SwiftMQ 3.0 will integrate with Jboss, but that’s as far as it goes. There is no 'business relationship' that I know of between the two. In other words, when you download Jboss, there is not SwiftMQ code at all. Jboss uses it own JbossMQ internally which is open source just like the rest of the Jboss stack. SwiftMQ has previously been free, but never open source. Anyway, that is the extent of it. I've long been a user of SwiftMQ because I need the support for federated router networks which no open source implementation seems to support that I know of. My hopes are now pinned on JbossMQ.
Wana help build the federated network features???
I mean how hard can it be??? The main thing we need is a router process. When the server got a message that needs to go to some other node in the federation, it dumps the message in the router's queue.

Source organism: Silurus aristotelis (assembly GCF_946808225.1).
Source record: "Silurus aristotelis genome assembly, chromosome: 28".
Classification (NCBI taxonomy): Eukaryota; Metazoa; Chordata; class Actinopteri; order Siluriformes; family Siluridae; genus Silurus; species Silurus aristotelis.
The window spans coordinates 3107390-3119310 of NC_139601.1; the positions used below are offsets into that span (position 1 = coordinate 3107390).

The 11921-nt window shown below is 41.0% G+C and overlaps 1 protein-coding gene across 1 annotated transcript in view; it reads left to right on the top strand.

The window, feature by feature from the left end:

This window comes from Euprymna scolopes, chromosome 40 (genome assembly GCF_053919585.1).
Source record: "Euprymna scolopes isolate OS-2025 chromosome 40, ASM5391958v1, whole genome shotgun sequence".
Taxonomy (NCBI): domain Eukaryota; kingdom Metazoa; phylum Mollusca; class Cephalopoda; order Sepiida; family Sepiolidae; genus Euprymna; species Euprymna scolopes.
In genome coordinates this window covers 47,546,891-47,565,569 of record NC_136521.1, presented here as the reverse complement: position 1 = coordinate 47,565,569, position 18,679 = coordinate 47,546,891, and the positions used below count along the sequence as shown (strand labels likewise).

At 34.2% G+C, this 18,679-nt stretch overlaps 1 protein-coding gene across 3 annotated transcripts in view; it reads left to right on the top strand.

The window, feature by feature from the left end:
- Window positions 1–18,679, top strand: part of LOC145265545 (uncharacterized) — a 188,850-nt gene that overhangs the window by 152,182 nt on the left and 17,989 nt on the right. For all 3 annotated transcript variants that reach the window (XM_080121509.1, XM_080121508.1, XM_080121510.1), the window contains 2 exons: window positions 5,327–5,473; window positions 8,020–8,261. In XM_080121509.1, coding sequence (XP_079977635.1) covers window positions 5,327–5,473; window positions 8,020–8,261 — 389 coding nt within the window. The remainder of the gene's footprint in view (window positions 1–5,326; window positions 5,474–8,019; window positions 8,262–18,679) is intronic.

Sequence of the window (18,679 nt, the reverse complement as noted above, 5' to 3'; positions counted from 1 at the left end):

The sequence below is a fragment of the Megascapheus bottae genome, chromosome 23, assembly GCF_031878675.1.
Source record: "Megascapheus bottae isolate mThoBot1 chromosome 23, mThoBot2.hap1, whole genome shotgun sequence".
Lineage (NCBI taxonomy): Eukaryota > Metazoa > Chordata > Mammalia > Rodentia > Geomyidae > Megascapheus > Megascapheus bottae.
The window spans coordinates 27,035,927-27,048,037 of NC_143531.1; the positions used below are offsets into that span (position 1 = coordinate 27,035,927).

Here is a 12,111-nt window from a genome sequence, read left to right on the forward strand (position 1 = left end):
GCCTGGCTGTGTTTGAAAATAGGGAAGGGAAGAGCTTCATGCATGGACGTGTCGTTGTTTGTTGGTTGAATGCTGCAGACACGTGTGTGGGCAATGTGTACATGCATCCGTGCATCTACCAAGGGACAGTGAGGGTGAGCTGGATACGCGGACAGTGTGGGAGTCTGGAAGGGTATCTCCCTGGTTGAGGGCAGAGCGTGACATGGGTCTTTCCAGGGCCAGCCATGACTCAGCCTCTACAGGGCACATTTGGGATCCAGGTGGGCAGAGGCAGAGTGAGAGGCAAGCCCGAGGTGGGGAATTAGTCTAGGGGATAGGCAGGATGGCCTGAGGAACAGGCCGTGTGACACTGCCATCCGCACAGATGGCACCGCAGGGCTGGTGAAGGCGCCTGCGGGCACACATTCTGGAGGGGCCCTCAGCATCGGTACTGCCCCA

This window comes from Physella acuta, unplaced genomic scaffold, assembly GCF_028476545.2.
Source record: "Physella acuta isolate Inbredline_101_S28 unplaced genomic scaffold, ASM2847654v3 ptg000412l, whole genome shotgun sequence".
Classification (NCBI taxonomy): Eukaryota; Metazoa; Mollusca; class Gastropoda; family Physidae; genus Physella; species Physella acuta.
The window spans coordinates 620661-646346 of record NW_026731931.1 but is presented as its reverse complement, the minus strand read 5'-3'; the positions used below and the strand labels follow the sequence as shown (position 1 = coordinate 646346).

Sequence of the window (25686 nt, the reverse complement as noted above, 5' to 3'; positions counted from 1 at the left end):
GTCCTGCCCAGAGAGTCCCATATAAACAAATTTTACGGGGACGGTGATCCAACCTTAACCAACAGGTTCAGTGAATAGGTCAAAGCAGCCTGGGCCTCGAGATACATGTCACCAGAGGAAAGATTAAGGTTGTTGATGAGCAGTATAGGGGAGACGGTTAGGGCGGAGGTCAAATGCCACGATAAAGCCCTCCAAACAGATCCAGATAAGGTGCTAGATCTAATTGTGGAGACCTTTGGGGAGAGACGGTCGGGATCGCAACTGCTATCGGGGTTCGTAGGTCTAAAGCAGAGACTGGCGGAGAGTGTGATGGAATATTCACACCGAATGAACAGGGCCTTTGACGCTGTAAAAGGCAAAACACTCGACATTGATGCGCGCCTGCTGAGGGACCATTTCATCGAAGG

The router process picks up the message looks at routing configuration and dumps the message to the right queue that a channel is working on. A channel is nothing more than a process that moves messages from one node in the federation to another node.
Most of the work will NOT be in the JBossMQ core. It will be in the router and channel processes.
Let's see, tell me how this sounds...
We could create a org.jboss.mq.RoutingListenerServiceMBean and a org.jboss.mq.RoutingConnectorServiceMBean that could provide a socket connection between two or more JbossMQ instances. Then we could register a JMX listener and listen when queues/topics are created and send out notifications to the other JbossMQ instances. Does this sound like a good start? We'd have to change the way we name queues in this arrangement because queues become dependant on the instance they are defined upon. So testQueue would have to become testQueue@routerinstancename. I never really liked that about SwiftMQ, but I don't think there is any way around it. Thoughts?